Scotland Yard urges protesters to call off Armistice Day march

Scotland Yard urges protesters to call off Armistice Day march

London, Nov 7 (PTI) Scotland Yard have issued an appeal to protesters planning demonstrations against the Israel-Gaza conflict on the streets of London this weekend to postpone their plans amid fears of criminal acts by breakaway groups on Armistice Day.

The Metropolitan Police said on Monday that it held meetings with organisers from a range of groups to ask them to reconsider organising marches that coincide with the commemoration of Britain’s war martyrs annually, on November 11.

However, the organisers have declined to postpone their plans for another demonstration in line with the past few weekends when thousands have marched through the streets of London.

Several arrests have been made for criminal offences, including racially motivated attacks, with over 1,000 officers on duty to police the protest last weekend.

'The risk of violence and disorder linked to breakaway groups is growing,' said Met Police Deputy Assistant Commissioner Ade Adelekan.

“This is of concern ahead of a significant and busy weekend in the capital. Our message to organisers is clear: Please, we ask you to urgently reconsider. It is not appropriate to hold any protests in London this weekend,' he said.

Both British Prime Minister Rishi Sunak and Home Secretary Suella Braverman have issued statements to say that it is “provocative and disrespectful” to hold protests as the UK marks Armistice Day – a sombre occasion held annually when commemorative wreaths are laid at the war memorials on Whitehall near Downing Street.

“I welcome this statement from the Met Police. The hate marchers need to understand that decent British people have had enough of these displays of thuggish intimidation and extremism,” said Braverman, amid calls for a ban on protests this weekend.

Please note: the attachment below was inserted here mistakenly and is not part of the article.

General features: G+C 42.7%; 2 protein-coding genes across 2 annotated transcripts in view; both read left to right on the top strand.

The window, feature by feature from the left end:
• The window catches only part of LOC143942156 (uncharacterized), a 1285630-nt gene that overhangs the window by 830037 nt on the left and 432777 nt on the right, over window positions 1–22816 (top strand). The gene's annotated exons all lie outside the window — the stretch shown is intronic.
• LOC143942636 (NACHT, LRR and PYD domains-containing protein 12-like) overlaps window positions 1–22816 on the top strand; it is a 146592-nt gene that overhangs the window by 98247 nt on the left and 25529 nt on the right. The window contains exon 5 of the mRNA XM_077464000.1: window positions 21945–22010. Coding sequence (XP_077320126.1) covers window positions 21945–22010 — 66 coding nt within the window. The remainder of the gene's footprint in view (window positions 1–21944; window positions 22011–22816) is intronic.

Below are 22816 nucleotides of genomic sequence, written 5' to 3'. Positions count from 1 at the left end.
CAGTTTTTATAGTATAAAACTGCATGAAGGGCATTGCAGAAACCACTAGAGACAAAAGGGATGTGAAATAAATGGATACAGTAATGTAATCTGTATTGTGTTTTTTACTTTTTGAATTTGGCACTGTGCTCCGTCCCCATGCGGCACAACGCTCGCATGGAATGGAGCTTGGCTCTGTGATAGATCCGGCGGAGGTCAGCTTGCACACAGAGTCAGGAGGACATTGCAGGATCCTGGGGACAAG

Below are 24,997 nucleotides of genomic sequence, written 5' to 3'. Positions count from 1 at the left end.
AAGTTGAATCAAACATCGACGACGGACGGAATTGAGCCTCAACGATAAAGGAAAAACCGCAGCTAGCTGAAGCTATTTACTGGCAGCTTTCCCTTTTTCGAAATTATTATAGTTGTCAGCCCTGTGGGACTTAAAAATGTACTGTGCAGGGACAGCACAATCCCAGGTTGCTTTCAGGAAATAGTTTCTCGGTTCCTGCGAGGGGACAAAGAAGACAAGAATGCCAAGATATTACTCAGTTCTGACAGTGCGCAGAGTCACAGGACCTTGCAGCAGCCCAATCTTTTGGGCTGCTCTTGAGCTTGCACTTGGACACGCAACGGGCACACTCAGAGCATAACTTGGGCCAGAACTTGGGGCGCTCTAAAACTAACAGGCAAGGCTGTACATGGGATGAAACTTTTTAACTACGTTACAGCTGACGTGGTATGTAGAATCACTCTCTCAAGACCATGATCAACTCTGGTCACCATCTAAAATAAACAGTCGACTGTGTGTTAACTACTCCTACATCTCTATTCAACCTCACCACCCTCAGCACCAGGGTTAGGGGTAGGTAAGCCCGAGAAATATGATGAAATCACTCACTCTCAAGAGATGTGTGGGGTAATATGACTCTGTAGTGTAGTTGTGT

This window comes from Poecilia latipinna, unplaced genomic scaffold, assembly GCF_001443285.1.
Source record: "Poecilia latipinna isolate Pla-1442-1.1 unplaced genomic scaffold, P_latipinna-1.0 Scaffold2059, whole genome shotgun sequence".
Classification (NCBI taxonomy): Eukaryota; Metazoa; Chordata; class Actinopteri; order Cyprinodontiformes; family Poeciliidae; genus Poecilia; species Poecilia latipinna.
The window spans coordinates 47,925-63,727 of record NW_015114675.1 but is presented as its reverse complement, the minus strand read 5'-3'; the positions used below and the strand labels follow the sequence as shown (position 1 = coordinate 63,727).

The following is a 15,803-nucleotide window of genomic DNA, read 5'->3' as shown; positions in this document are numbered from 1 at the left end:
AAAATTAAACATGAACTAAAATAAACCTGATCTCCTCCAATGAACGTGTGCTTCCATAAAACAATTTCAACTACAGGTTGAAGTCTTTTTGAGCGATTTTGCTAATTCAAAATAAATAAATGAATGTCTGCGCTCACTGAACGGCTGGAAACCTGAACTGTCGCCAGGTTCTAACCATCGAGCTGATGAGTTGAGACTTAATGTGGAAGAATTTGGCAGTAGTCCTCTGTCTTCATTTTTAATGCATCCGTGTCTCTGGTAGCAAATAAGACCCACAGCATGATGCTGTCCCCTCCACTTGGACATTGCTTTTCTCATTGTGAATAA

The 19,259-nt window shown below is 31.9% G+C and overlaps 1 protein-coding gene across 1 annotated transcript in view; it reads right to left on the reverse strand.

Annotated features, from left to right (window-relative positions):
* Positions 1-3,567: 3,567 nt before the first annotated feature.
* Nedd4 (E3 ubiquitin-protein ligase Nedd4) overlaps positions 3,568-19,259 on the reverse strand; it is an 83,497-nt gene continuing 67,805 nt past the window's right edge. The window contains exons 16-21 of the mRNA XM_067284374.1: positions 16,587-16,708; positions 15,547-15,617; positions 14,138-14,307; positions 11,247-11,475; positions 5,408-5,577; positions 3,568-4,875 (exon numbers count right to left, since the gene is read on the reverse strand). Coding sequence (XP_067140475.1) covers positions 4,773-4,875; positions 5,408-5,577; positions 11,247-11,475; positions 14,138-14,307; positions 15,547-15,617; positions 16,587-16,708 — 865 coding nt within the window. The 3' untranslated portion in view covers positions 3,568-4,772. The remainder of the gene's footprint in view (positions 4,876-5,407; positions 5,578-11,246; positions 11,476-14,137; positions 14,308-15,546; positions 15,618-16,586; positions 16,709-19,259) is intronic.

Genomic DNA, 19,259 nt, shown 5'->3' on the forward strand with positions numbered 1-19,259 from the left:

The Met Police can apply to the Home Secretary to ban a protest if they fear serious disorder, but they are trying to balance the right to peaceful protest with security concerns.

“Senior officers are concerned at criminal acts by breakaway groups intent on fuelling disorder who are attracted by these regular events… We are constantly examining the intelligence ahead of the weekend to understand the issues in order to respond appropriately,” the Met Police said.

Britain’s largest police force revealed that since October 7, when the Israel-Hamas conflict was unleashed, more than 160 people have been arrested for a range of offences, including racially motivated public offences, violence and assaulting police officers.

“There has been an escalation in violence and disorder linked to protests, often perpetrated by breakaway groups who have no interest in demonstration causes,” the police said.

Hate crime has also been on the rise significantly, including one suspect using a loudspeaker arrested last Saturday on suspicion of making antisemitic comments, it added. More than 554 reports of antisemitic offences and 220 Islamophobic offences have been received between October 1 and November 1 by the police.

Meanwhile, the organisers of the protest on Saturday indicated that the route of their pro-Palestinian march does not involve Whitehall, which would be the focus of the national remembrance including a two-minute silence at 11 am local time.

The Palestine Solidarity Campaign, one of the organisers of the “National March for Palestine Ceasefire Now” march, insisted “our marches are peaceful, well organised and a fundamental democratic right”. PTI AK RUP RUP

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